MDROs present a unique and growing challenge to healthcare providers and institutions. HICPAC recommends fastidious environmental cleaning and disinfection of patient care items and environmental surfaces to reduce bacterial load and risk of transmission [6,14]. Additionally, good antimicrobial stewardship complements infection control efforts and environmental interventions to provide a more comprehensive strategy to prevent and control outbreaks of MDROs. Successful outcomes are usually based on a combination of the multiple interventions outlined above [12,14,16].

6. 5 Million Lives Campaign, How-to Guide: Reduce Methicillin-Resistant Staphylococcus aureus (MRSA) Infection,
7. Ballard, J et al. Battling “Superbugs” in the Environment of Care (Feb 2007). The Joint Commission Environment of Care News, Vol 10, Num 2, pg 1-4.
8. Boucher, HW et al. No ESKAPE! New Drugs Against MRSA, Other Superbugs Still Lacking. ISDA Web Reference. Bad Bugs, No Drugs: No ESKAPE! An Update from the Infectious Diseases Society of America. Clinical Infect Dis. 2009; 48:1-12.
9. CDC. Guidelines for Environmental Infection Control in Health-Care Facilities. Recommendations of CDC and the Healthcare Infection Control Practices Advisory Committee (HICPAC). MMWR 2003;52 (RR10);1-42.
10. Clostridium difficile. In: Guidelines for Environmental Infection Control in Health-Care Facilities. Centers for Disease Control and Prevention, Healthcare Infection Control Practices Advisory Committee. U.S. Department of Health and Human Services. 2003; 84-85.
11. Guidelines for Prevention and Control of Infections Due to Antibiotic- Resistant Organisms, March 2010, Florida Department of Health Division of Disease Control Bureau of Epidemiology 850.245.4401
12. Jane D. Siegel, MD; Emily Rhinehart, RN MPH CIC; Marguerite Jackson, PhD; Linda Chiarello, RN MS; the Healthcare Infection Control Practices Advisory Committee, Management of Multidrug-Resistant Organisms In Healthcare Settings, 2006.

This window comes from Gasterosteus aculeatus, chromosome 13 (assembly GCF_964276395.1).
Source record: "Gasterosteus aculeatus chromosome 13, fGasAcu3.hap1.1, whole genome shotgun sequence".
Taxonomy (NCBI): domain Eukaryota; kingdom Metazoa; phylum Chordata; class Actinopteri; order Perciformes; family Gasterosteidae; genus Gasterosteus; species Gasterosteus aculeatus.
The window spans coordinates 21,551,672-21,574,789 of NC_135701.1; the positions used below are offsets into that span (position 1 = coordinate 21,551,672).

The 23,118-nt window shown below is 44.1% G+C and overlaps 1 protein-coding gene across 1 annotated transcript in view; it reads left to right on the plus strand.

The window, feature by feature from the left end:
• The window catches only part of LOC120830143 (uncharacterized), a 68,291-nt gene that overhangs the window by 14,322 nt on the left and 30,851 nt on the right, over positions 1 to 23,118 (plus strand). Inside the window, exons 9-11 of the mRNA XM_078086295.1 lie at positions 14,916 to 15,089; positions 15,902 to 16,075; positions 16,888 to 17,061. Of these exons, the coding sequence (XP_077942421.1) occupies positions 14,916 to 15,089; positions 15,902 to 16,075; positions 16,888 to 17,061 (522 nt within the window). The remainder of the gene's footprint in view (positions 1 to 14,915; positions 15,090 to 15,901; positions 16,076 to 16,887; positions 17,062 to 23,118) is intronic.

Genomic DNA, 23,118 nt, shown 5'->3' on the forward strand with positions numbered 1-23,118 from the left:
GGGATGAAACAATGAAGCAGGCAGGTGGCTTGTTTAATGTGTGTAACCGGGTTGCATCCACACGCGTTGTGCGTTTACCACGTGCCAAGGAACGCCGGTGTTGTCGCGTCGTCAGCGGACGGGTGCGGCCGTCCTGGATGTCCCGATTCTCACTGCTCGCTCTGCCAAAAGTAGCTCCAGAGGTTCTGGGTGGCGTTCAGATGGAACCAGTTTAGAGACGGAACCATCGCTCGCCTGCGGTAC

13. Kelley L., Mater Manag Health Care. 2008 Jun; 17(6):34-6. How to win the MDRO battle.
14. Massachusetts Department of Public Health. (2009) Multidrug Resistant Organisms- Infection Control Guidelines for Long Term Care Facilities.
15. Milstone AM, Bryant KA, Huskins WC, Zerr DM.,The past, present, and future of healthcare-associated infection prevention in pediatrics: multidrug-resistant organisms. Infect Control Hosp Epidemiol. 2010 Nov; 31 Suppl 1:S18-21.
16. Nimalie D. Stone, Managing MDRO’s in LTC: Strategies across care transitions,
17. Philip W. Smith MD, Gail Bennett RN, MSN, CIC, Suzanne Bradley MD, Paul Drinka MD, Ebbing Lautenbach MD, James Marx RN, MS, CIC, Lona Mody MD, Lindsay Nicolle MD and Kurt Stevenson MD., SHEA/APIC Guideline: Infection Prevention and Control in the Long-Term Care Facility, July 2008, Infection Control and Hospital Epidemiology, Vol. 29, No. 9 (September 2008), pp. 785-814
18. Rutala WA, Weber DJ. Disinfection and sterilization in health care facilities: What clinicians need to know. Clin Infect Dis 2004;39 (5):702-9.
19. Rutala WA. Environmental Control to Reduce Hospital GI Illness. Presented at: 16th Annual Scientific Meeting of the Society for Healthcare Epidemiology of America. Chicago, IL. March 20, 2006.
20. Siegel JD, Rhinehart E, Jackson M, Chiarello L, and the Healthcare Infection Control Practices Advisory Committee, 2007 Guideline for Isolation Precautions: Preventing Transmission of Infectious Agents in Healthcare Settings, June 2007.
21. Washington State Department of Health. (2008) Evidence-Based Monitoring Strategies and Interventions for Antibiotic Resistant Organisms.
22. William A. Rutala, Ph.D., M.P.H., David J. Weber, M.D., M.P.H. and the Healthcare Infection Control Practices Advisory Committee (HICPAC), CDC Guideline for Disinfection and Sterilization in Healthcare Facilities, 2008,